Jayhawks still just scratching the surface of what's possible with 5-guard lineups, but they like what they see so far
With junior forward David McCormack struggling for the second game in a row, sixth-ranked Kansas went to a five-guard lineup early in the second half against Saint Joseph’s on Friday in Fort Myers, Fla.
And the Jayhawks never went back.
After the game — a 94-72 Kansas victory that was fueled by the fast and free play of the KU guards — coach Bill Self and sophomore guard Christian Braun explained how the team still was going to need McCormack a lot this season, particularly in Big 12 play where bigger teams await.
But sprinkled among those moments of bigger lineups in the future was talk about just how dynamic the Jayhawks’ five-guard attack could be.
“It put them in a different mode,” Saint Joseph’s coach Billy Lange said after the game.
Sparked by Dajuan Harris’ pesky defense and precision passing, the Jayhawks ran past the Hawks in the second half, outscoring SJU 50-36.
That came after the first 117 seconds, when either McCormack or Mitch Lightfoot was still on the floor. And it came after the Hawks used a 10-0 run to open the half and take a two-point lead.
Enter Tristan Enaruna for Lightfoot at the 18:03 mark. Forty-three seconds later, Enaruna hit one of the toughest shots of the day to tie the game at 46 and the all-guard gang was on its way.
For that stretch, it was Enaruna teaming with Marcus Garrett, Ochai Agbaji, Jalen Wilson and Christian Braun.
After Kansas had reclaimed a 50-49 lead, on a step-back jumper by Enaruna, Harris checked in for Garrett and joined Braun, Agbaji, Wilson and Enaruna for the next three minutes of game time.
That was the start of things coming together on the floor for the faster, smaller Kansas lineup. It really took off a couple of minutes later, when Garrett checked in for Enaruna at the 12:48 mark, with Kansas leading 56-53.
From there, the fivesome of Harris, Garrett, Agbaji, Braun and Wilson unleashed a 21-6 run that eventually ballooned to 29-12, turning a three-point game into a 20-point runaway in the span 9:10.
“I think that the five-guard lineup really helped us just because you get to play free and then there's a lot of guys moving,” Braun said.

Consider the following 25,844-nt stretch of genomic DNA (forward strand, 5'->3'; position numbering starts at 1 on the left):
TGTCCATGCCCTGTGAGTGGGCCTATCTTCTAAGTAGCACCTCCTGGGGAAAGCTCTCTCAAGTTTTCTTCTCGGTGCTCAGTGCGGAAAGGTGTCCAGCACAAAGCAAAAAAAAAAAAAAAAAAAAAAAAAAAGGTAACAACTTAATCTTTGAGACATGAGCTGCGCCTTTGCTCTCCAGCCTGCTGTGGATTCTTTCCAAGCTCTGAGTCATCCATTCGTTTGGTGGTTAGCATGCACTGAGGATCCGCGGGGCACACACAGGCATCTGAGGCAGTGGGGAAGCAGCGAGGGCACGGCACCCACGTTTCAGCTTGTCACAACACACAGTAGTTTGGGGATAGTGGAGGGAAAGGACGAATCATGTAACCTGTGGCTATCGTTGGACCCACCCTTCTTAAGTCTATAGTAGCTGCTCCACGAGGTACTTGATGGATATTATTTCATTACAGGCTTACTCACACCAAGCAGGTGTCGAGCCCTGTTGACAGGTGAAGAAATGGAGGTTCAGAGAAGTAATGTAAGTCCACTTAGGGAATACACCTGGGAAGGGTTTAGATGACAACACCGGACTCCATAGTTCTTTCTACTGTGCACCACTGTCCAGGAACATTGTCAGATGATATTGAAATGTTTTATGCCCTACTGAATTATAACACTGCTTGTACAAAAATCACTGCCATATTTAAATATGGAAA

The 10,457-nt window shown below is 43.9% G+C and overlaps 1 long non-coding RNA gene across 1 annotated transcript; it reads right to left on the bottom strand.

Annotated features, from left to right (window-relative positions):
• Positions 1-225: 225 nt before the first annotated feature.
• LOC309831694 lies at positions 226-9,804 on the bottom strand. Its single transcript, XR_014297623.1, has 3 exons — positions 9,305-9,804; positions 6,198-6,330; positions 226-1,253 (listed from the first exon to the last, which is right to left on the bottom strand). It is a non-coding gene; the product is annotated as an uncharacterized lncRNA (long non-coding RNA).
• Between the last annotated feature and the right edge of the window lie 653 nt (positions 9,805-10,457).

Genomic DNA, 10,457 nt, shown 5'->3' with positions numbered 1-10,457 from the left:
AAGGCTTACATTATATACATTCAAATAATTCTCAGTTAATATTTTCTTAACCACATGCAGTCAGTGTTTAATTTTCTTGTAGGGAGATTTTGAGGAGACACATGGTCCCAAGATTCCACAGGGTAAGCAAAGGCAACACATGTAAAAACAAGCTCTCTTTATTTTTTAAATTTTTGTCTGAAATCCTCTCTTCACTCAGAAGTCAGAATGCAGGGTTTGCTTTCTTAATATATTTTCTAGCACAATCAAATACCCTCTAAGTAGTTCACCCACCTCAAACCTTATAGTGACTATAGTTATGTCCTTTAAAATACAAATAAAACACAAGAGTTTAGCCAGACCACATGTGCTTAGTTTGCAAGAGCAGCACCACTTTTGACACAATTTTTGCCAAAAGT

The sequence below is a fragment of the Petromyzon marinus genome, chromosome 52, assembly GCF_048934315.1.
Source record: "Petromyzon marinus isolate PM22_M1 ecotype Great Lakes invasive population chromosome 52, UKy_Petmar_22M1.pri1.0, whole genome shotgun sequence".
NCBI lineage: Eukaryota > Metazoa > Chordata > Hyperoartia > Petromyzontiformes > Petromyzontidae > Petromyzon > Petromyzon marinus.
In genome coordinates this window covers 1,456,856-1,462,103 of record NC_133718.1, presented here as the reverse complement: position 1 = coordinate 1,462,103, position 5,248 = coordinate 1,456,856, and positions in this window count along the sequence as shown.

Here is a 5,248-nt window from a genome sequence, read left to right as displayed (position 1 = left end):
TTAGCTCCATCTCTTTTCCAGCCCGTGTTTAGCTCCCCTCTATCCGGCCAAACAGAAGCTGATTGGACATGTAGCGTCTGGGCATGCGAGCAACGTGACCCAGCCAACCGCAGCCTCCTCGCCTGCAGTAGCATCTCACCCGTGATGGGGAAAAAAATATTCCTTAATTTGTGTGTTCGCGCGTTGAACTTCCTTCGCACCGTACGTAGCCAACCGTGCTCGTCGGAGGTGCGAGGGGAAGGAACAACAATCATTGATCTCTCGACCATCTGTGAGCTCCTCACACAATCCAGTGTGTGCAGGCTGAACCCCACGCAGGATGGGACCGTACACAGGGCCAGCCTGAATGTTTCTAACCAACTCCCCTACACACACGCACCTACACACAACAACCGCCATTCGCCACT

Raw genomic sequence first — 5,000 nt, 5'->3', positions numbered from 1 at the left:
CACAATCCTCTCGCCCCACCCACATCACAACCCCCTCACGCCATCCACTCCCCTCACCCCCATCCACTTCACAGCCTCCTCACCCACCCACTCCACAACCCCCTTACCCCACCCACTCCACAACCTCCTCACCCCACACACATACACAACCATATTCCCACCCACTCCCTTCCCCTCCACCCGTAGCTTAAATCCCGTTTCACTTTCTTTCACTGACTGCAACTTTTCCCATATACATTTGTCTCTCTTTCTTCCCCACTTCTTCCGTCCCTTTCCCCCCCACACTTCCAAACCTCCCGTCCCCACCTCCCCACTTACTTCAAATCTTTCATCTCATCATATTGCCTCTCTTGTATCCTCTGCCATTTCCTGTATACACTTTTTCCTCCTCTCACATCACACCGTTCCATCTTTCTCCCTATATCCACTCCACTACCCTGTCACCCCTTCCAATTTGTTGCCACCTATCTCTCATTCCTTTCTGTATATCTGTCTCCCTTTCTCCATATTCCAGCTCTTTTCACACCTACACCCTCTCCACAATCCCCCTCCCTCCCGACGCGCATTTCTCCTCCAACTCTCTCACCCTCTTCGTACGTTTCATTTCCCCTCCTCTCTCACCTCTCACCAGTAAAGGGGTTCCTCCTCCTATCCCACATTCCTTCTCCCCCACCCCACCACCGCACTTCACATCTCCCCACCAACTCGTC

Added Self: “Considering how much we’ve practiced it, I thought it was pretty good. I thought the ball moved pretty well, I thought that we shared it for the most part, and we drove and had some lanes to drive it.”
While the Jayhawks now have success with the lineup to draw on, Self said he was eager to spend more time fine-tuning it.
The KU coach said KU’s offensive spacing was not always great with five guards on the floor against Saint Joseph's and he noted that a few guys were still trying to figure out on the fly where to be and when.
Both things, Self added, were easily correctable.
Confidence with the look does not appear to be an issue. The big challenge from here is for both the players and coaches to commit to the philosophy and to be ready to use it whenever it fits the opponent.
“We’ve got to come up with some sets that we can run, playing small, which right now we really don't have,” Self said. “Jalen has got to know all the 5 spot or Christian’s got to know the plays from 3 spot or from the 4 spot and we really haven't practiced that much. So hopefully we can do some things in the next couple of days to allow us to maybe have some crutches to go to when we play small again.”
While those were the benefits of the all-guard approach for the KU offense, its impact on the defensive end was just as important, if not more so, given St. Joe’s lack of size and desire to bomb away from the outside 37 times.
“Our versatility is great,” Braun said, noting that he, Wilson and Enaruna could all guard all five positions on the floor when teams play small. “Teams like that are tough to guard when they have five guards on the perimeter that can all shoot. So we struggled a little bit the first half just getting to shooters. But I like that we’ve got guys like Jalen, who’s tough, Tristan is tough, guys that are long you know that can guard on the perimeter. … “Just being able to guard every different lineup (is great).”